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Collard refers to certain loose-leafed cultivars of Brassica oleracea, the same species as many common vegetables, including cabbage and broccoli
The plants are grown as a food crop for their large, dark-green, edible leaves, mainly in Kashmir, Brazil, Portugal, Zimbabwe, the southern United States, Tanzania, Kenya, Uganda, the Balkans and northern Spain. Collard greens have been eaten for at least 2000 years, with evidence showing that the ancient Greeks cultivated several types of collard.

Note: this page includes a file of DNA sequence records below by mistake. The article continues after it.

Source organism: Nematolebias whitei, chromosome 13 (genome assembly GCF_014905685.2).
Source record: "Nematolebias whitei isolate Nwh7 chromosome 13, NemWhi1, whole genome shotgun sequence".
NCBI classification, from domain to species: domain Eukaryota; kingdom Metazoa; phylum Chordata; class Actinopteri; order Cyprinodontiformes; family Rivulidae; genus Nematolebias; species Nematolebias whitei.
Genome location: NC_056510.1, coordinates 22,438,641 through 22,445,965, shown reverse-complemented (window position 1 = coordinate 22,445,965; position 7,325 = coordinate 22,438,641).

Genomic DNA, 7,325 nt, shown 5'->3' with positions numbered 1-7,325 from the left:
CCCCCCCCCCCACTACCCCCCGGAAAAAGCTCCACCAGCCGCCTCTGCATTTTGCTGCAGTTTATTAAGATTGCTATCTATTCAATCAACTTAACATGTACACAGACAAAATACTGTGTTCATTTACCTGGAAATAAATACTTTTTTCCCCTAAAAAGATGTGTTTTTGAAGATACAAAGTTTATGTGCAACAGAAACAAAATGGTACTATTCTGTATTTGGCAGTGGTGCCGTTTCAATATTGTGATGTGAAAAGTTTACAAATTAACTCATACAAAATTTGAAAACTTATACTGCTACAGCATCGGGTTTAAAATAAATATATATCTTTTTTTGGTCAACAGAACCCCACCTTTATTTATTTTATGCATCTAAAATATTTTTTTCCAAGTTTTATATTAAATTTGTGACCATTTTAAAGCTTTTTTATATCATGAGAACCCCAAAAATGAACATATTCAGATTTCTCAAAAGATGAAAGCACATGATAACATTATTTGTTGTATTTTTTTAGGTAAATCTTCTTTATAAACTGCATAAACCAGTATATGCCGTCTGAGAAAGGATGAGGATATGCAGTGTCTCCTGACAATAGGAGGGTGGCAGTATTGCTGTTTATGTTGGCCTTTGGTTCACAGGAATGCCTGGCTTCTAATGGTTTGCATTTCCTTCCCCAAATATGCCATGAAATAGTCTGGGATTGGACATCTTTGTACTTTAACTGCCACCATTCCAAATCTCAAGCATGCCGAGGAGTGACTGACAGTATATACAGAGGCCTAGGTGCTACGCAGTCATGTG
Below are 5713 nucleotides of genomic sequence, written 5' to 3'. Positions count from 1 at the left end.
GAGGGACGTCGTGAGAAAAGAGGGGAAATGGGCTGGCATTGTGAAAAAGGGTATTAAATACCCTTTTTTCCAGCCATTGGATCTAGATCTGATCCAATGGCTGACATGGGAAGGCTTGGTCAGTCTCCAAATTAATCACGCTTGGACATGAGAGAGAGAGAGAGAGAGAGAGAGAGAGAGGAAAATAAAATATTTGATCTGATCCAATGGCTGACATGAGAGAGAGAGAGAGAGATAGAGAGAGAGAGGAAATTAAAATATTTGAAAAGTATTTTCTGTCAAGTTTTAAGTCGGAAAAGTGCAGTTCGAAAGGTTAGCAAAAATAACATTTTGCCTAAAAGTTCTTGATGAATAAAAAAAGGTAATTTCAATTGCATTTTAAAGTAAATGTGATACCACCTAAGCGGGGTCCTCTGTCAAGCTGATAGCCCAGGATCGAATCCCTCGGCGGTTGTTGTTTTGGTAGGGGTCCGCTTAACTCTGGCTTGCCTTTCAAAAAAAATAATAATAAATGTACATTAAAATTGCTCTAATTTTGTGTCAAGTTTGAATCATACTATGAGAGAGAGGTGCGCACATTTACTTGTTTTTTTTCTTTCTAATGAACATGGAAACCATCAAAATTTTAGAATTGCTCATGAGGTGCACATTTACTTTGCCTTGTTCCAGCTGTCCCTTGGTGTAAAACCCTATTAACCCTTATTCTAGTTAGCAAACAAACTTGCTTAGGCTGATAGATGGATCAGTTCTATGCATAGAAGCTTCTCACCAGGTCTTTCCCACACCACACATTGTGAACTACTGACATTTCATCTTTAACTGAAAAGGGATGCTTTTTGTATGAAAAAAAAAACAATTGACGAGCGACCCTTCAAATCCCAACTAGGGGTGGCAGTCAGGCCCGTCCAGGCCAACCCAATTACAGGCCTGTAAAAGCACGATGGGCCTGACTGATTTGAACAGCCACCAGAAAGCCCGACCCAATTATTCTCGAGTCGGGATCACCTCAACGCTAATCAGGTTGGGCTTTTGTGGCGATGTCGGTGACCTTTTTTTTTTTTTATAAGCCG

A staple side dish in US Southern cuisine, collard greens are notable for their heartiness. The sturdy leaves hold up well when cooked for long periods of time, so they’re commonly used in soups and braises.
Collard greens are often cooked with smoked and/or salted meats (ham hocks and bacon are popular choices), onions, vinegar, pepper, and salt. They’re also used in salads or in wraps with greens substituted for bread.